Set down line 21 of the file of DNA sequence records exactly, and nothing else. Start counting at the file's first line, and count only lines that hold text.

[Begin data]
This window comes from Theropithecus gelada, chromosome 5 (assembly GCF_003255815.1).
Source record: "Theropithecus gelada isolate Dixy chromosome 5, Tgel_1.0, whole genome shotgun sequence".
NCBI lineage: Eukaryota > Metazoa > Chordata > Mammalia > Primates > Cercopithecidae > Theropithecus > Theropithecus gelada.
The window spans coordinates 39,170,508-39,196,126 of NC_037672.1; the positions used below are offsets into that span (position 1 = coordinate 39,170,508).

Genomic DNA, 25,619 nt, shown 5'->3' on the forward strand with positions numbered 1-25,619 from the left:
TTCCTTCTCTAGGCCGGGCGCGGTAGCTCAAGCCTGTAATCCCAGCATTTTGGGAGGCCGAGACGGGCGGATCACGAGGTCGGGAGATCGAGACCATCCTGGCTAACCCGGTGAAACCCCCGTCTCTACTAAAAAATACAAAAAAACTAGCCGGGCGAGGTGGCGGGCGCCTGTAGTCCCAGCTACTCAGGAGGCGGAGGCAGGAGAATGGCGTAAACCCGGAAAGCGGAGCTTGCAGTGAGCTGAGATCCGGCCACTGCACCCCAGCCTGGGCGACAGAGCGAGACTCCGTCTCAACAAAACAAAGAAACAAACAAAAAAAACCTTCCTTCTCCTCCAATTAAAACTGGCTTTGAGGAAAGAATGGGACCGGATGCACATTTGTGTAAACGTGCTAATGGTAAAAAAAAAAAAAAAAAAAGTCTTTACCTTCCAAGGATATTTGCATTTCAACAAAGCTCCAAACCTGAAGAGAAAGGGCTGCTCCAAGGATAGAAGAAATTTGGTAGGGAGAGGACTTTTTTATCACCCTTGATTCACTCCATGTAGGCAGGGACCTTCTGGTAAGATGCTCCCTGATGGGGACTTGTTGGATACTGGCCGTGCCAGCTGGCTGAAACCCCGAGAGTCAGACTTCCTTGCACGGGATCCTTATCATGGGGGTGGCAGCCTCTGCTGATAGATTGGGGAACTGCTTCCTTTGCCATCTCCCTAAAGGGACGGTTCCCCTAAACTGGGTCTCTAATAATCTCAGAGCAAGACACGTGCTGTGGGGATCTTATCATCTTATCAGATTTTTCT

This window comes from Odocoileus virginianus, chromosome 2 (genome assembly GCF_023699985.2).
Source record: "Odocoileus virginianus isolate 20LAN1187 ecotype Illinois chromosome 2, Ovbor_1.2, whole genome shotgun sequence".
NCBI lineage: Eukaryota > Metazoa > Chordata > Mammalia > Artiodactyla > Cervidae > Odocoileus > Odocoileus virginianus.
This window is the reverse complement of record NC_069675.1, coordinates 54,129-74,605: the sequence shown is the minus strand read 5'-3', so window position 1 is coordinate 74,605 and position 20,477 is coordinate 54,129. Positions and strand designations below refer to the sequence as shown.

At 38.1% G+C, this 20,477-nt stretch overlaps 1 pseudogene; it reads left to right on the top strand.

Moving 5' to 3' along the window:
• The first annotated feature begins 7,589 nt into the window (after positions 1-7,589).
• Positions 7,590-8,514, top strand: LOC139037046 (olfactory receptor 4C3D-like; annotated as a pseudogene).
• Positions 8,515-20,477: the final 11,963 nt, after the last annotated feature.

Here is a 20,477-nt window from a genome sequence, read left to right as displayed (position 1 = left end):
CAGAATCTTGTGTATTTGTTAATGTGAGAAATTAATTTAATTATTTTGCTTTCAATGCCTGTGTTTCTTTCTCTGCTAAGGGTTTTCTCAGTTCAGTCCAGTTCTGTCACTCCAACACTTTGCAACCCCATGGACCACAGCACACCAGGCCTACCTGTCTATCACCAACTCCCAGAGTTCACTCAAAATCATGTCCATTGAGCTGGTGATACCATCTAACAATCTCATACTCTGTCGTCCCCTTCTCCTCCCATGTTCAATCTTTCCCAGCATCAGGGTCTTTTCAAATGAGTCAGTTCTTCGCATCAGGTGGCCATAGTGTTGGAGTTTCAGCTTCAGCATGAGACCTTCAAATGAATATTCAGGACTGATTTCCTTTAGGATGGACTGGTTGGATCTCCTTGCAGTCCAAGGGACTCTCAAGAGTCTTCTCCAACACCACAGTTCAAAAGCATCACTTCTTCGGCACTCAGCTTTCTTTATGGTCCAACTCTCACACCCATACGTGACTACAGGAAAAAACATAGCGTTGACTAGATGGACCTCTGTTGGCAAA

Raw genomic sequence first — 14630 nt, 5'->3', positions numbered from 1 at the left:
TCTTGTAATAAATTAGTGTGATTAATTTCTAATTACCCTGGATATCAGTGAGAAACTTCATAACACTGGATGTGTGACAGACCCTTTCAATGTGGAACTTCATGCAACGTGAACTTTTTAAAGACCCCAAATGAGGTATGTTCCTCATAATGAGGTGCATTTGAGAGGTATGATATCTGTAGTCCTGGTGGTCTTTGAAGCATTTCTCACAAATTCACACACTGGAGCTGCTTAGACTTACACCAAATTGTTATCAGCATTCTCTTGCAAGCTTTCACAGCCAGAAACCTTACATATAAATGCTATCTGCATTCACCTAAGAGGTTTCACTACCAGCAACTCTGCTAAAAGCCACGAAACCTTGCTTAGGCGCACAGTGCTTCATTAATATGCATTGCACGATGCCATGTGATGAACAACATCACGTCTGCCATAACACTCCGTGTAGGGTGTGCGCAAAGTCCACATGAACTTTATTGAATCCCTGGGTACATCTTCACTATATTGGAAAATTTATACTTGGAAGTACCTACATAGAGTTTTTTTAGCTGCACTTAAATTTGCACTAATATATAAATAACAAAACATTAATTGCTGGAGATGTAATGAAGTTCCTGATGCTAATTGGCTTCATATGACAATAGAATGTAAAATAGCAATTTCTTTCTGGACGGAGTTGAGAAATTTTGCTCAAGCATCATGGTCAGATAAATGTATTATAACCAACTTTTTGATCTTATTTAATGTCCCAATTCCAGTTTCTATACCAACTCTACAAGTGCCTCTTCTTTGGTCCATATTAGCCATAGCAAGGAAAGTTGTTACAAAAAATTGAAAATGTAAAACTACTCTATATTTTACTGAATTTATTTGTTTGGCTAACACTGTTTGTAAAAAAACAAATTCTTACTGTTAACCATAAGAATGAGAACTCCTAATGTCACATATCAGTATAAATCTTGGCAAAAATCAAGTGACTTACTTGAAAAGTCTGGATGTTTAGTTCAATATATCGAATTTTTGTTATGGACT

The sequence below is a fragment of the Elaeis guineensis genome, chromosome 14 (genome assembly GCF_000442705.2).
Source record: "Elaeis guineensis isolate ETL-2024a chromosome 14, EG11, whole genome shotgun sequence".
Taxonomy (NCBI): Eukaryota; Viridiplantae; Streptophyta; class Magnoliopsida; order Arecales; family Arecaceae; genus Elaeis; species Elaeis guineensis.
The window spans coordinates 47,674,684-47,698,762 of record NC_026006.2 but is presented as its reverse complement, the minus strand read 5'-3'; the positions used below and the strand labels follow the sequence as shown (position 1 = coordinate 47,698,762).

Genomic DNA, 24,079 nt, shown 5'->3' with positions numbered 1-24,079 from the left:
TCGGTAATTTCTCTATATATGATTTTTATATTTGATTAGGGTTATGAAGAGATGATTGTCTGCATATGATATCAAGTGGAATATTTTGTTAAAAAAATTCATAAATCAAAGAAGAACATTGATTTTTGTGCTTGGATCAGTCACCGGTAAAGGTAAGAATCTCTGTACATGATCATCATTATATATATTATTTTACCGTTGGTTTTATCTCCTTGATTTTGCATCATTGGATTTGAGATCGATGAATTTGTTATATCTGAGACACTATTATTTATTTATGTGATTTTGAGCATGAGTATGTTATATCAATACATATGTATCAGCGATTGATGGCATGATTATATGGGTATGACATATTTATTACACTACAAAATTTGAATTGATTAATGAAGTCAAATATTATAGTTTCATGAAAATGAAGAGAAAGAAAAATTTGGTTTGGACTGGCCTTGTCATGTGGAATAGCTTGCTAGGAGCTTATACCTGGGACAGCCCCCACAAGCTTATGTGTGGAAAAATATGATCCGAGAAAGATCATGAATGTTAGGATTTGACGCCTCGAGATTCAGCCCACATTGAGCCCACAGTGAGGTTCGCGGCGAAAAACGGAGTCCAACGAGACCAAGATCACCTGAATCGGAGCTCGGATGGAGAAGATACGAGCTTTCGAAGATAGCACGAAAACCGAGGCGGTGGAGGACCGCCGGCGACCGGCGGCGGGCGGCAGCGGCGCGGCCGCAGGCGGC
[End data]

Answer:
Source record: "Elaeis guineensis isolate ETL-2024a chromosome 14, EG11, whole genome shotgun sequence".